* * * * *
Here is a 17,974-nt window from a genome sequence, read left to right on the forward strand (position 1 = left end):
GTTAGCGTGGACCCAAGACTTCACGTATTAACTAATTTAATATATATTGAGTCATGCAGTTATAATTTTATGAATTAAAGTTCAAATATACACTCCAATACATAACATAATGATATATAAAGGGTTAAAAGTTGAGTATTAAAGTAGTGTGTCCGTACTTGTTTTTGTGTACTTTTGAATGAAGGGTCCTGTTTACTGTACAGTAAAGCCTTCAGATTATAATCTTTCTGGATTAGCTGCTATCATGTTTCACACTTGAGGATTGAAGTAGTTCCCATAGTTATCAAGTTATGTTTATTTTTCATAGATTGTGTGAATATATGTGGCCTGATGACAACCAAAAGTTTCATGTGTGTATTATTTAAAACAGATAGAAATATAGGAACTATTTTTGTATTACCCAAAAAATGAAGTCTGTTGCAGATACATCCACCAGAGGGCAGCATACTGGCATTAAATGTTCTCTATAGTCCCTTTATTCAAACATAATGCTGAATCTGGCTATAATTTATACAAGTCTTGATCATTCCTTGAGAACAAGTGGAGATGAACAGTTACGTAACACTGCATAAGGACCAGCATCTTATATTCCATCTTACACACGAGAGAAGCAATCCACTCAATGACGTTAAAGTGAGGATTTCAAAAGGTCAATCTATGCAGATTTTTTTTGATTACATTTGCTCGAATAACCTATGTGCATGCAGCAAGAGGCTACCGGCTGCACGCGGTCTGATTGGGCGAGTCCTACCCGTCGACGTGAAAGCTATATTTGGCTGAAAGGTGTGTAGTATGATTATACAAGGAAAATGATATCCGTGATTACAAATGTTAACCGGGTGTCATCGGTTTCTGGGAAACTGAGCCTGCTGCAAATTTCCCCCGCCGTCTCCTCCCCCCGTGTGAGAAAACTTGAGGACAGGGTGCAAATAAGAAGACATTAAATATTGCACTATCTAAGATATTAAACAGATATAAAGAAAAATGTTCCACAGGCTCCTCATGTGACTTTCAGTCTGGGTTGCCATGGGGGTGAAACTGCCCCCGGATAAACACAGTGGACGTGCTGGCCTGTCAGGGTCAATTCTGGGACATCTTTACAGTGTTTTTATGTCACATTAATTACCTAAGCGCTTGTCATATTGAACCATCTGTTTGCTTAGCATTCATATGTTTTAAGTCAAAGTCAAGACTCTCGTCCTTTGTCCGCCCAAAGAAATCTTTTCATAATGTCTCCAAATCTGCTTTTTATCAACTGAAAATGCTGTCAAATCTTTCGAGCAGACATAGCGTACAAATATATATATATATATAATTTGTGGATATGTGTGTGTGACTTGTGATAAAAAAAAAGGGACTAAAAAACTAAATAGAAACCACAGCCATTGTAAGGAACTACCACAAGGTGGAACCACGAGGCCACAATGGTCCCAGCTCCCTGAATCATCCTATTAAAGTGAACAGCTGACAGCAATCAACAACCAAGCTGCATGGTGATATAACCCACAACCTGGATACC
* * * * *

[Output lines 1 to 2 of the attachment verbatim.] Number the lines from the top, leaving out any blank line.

Here is a 17,974-nt window from a genome sequence, read left to right on the forward strand (position 1 = left end):
GTTAGCGTGGACCCAAGACTTCACGTATTAACTAATTTAATATATATTGAGTCATGCAGTTATAATTTTATGAATTAAAGTTCAAATATACACTCCAATACATAACATAATGATATATAAAGGGTTAAAAGTTGAGTATTAAAGTAGTGTGTCCGTACTTGTTTTTGTGTACTTTTGAATGAAGGGTCCTGTTTACTGTACAGTAAAGCCTTCAGATTATAATCTTTCTGGATTAGCTGCTATCATGTTTCACACTTGAGGATTGAAGTAGTTCCCATAGTTATCAAGTTATGTTTATTTTTCATAGATTGTGTGAATATATGTGGCCTGATGACAACCAAAAGTTTCATGTGTGTATTATTTAAAACAGATAGAAATATAGGAACTATTTTTGTATTACCCAAAAAATGAAGTCTGTTGCAGATACATCCACCAGAGGGCAGCATACTGGCATTAAATGTTCTCTATAGTCCCTTTATTCAAACATAATGCTGAATCTGGCTATAATTTATACAAGTCTTGATCATTCCTTGAGAACAAGTGGAGATGAACAGTTACGTAACACTGCATAAGGACCAGCATCTTATATTCCATCTTACACACGAGAGAAGCAATCCACTCAATGACGTTAAAGTGAGGATTTCAAAAGGTCAATCTATGCAGATTTTTTTTGATTACATTTGCTCGAATAACCTATGTGCATGCAGCAAGAGGCTACCGGCTGCACGCGGTCTGATTGGGCGAGTCCTACCCGTCGACGTGAAAGCTATATTTGGCTGAAAGGTGTGTAGTATGATTATACAAGGAAAATGATATCCGTGATTACAAATGTTAACCGGGTGTCATCGGTTTCTGGGAAACTGAGCCTGCTGCAAATTTCCCCCGCCGTCTCCTCCCCCCGTGTGAGAAAACTTGAGGACAGGGTGCAAATAAGAAGACATTAAATATTGCACTATCTAAGATATTAAACAGATATAAAGAAAAATGTTCCACAGGCTCCTCATGTGACTTTCAGTCTGGGTTGCCATGGGGGTGAAACTGCCCCCGGATAAACACAGTGGACGTGCTGGCCTGTCAGGGTCAATTCTGGGACATCTTTACAGTGTTTTTATGTCACATTAATTACCTAAGCGCTTGTCATATTGAACCATCTGTTTGCTTAGCATTCATATGTTTTAAGTCAAAGTCAAGACTCTCGTCCTTTGTCCGCCCAAAGAAATCTTTTCATAATGTCTCCAAATCTGCTTTTTATCAACTGAAAATGCTGTCAAATCTTTCGAGCAGACATAGCGTACAAATATATATATATATATAATTTGTGGATATGTGTGTGTGACTTGTGATAAAAAAAAAGGGACTAAAAAACTAAATAGAAACCACAGCCATTGTAAGGAACTACCACAAGGTGGAACCACGAGGCCACAATGGTCCCAGCTCCCTGAATCATCCTATTAAAGTGAACAGCTGACAGCAATCAACAACCAAGCTGCATGGTGATATAACCCACAACCTGGATACC